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  • Writer's pictureBeverly Stoddart

The Meaning of Spirit

Updated: Jan 20, 2020

I want to talk about the meaning of spirit. What is spirit to you? When I posed the question of what is New Hampshire spirit to the legendary newspaper publisher, Joe McQuaid, he, in his typical joking manner, said, “Well, the answer to that is going to be on the cover of the Union Leader tomorrow. We’re publishing an article on bourbon that is scented with secretions beaver’s castor sacs.”

The Tamworth Distillery has a bourbon called Eau de Musc, and it uses the scent glands of beaver located at the back end of the beaver. The FDA says it is perfectly safe, and the distillery says it has a vanilla fragrance.

As you can imagine, that was not the type of spirit I was looking for.

“Come on, Joe, define New Hampshire spirit. Define the spirit of the state that has the “live free or die” motto. “ Did you know that motto comes from John Stark and the full quote is, “live free or die, death is not the worst of evils.”

Joe then offered a bit of history about the state’s greatest hero, John Stark, the hero of the Battle at Bennington in 1777, who was the man who refused to fight for the United States government, he was so annoyed with it, he said he would fight only for the people of New Hampshire.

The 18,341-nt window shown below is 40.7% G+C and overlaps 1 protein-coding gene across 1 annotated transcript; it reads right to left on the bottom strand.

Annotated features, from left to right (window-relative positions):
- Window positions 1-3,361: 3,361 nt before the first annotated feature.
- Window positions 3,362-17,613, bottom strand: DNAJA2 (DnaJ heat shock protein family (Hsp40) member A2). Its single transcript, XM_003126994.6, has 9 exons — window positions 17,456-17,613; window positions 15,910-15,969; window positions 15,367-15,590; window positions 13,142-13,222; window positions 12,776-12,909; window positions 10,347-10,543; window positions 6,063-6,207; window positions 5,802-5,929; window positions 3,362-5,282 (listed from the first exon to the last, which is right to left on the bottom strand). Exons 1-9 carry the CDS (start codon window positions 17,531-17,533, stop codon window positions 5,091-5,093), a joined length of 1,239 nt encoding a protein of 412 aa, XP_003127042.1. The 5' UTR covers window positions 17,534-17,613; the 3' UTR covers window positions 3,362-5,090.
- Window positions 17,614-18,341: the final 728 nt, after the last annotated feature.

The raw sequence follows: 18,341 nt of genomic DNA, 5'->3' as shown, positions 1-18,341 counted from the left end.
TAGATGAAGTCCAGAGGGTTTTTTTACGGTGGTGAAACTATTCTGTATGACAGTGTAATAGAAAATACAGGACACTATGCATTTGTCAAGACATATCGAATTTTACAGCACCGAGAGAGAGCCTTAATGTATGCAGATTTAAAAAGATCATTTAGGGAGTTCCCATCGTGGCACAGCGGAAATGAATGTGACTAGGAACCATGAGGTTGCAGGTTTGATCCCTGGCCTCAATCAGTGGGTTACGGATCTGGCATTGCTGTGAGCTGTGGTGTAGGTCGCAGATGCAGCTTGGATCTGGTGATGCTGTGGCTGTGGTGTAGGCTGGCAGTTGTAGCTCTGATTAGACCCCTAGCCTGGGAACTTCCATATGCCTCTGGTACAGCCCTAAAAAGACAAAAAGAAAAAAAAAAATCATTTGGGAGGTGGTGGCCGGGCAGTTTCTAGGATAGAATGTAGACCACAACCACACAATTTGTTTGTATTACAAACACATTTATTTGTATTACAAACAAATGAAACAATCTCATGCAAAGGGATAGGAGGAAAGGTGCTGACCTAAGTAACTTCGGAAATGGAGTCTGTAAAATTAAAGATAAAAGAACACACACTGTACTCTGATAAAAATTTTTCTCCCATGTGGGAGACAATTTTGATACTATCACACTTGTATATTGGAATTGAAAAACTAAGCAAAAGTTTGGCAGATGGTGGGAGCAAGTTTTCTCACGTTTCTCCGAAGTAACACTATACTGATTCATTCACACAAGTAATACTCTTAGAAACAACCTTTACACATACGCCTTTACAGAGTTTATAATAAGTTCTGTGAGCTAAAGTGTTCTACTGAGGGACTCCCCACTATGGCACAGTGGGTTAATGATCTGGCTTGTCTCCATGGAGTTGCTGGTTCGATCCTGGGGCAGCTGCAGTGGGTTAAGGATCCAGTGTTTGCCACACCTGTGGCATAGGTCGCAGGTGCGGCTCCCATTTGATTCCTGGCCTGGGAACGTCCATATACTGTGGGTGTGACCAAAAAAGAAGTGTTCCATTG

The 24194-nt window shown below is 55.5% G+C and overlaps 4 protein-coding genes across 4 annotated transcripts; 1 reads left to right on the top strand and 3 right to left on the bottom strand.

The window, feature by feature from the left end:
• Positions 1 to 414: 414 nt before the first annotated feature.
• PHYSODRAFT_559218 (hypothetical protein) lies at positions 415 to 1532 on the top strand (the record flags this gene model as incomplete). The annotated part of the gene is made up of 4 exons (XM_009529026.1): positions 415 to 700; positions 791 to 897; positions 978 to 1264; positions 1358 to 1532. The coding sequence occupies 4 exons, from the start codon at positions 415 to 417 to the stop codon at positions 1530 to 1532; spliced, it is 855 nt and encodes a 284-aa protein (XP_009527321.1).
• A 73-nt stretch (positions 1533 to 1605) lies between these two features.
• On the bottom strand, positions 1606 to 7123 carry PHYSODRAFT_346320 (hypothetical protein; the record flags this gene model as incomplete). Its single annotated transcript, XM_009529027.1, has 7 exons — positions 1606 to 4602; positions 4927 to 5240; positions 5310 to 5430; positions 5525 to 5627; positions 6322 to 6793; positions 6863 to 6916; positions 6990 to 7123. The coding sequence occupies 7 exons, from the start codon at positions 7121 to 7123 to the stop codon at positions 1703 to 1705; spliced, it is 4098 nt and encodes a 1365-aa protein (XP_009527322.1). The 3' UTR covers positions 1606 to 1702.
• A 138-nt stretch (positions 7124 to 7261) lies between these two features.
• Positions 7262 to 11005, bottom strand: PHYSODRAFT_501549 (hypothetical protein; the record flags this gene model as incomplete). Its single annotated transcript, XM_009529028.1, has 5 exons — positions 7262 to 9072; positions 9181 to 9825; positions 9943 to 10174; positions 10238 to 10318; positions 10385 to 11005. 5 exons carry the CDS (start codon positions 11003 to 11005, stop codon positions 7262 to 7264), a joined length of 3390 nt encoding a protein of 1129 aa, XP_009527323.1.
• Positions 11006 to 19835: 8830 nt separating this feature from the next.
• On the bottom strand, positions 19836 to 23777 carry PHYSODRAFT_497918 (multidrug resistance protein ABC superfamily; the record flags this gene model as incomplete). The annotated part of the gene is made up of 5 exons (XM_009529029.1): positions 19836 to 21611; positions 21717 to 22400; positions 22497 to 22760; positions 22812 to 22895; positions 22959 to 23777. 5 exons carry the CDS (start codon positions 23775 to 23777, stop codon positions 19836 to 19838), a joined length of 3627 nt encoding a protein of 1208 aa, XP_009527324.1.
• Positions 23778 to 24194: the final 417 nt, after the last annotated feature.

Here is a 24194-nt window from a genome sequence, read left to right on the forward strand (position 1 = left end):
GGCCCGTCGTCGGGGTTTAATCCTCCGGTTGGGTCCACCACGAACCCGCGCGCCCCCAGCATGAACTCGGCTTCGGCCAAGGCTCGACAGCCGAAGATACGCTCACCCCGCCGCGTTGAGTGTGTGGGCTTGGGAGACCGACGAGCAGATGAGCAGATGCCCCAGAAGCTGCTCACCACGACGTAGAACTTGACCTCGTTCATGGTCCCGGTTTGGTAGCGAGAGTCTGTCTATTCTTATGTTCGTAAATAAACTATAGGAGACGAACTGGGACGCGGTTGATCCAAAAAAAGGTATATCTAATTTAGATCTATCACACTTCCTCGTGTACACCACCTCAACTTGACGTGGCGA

In 1752 Stark had gone on a hunting trip with three other men near Rumney. On that trip, they were ambushed by an Abenaki tribe that had come down from Canada. Stark and one man were captured. One was killed. Stark’s brother got away because he was able to warn him away in time.

During his captivity, Stark was made to run a gauntlet made up of two rows of warriors, each with clubs and rods that were up to eight feet long. Our John Stark had New Hampshire spirit. He had learned a little ditty in the Abenaki language that he planned to sing as he ran the gauntlet.

With such a level of bravery, he sang as he started the run, and the beatings began. “I’ll kiss all your women,”

He challenged them with his song, and then he fought back. He grabbed a rod from one of the Indians and proceeded to swing his rod right. He swung his rod left and battled his way to the end of these very lethal columns. And, he made it.

The chief was so impressed with that brave act; they adopted him into the tribe.

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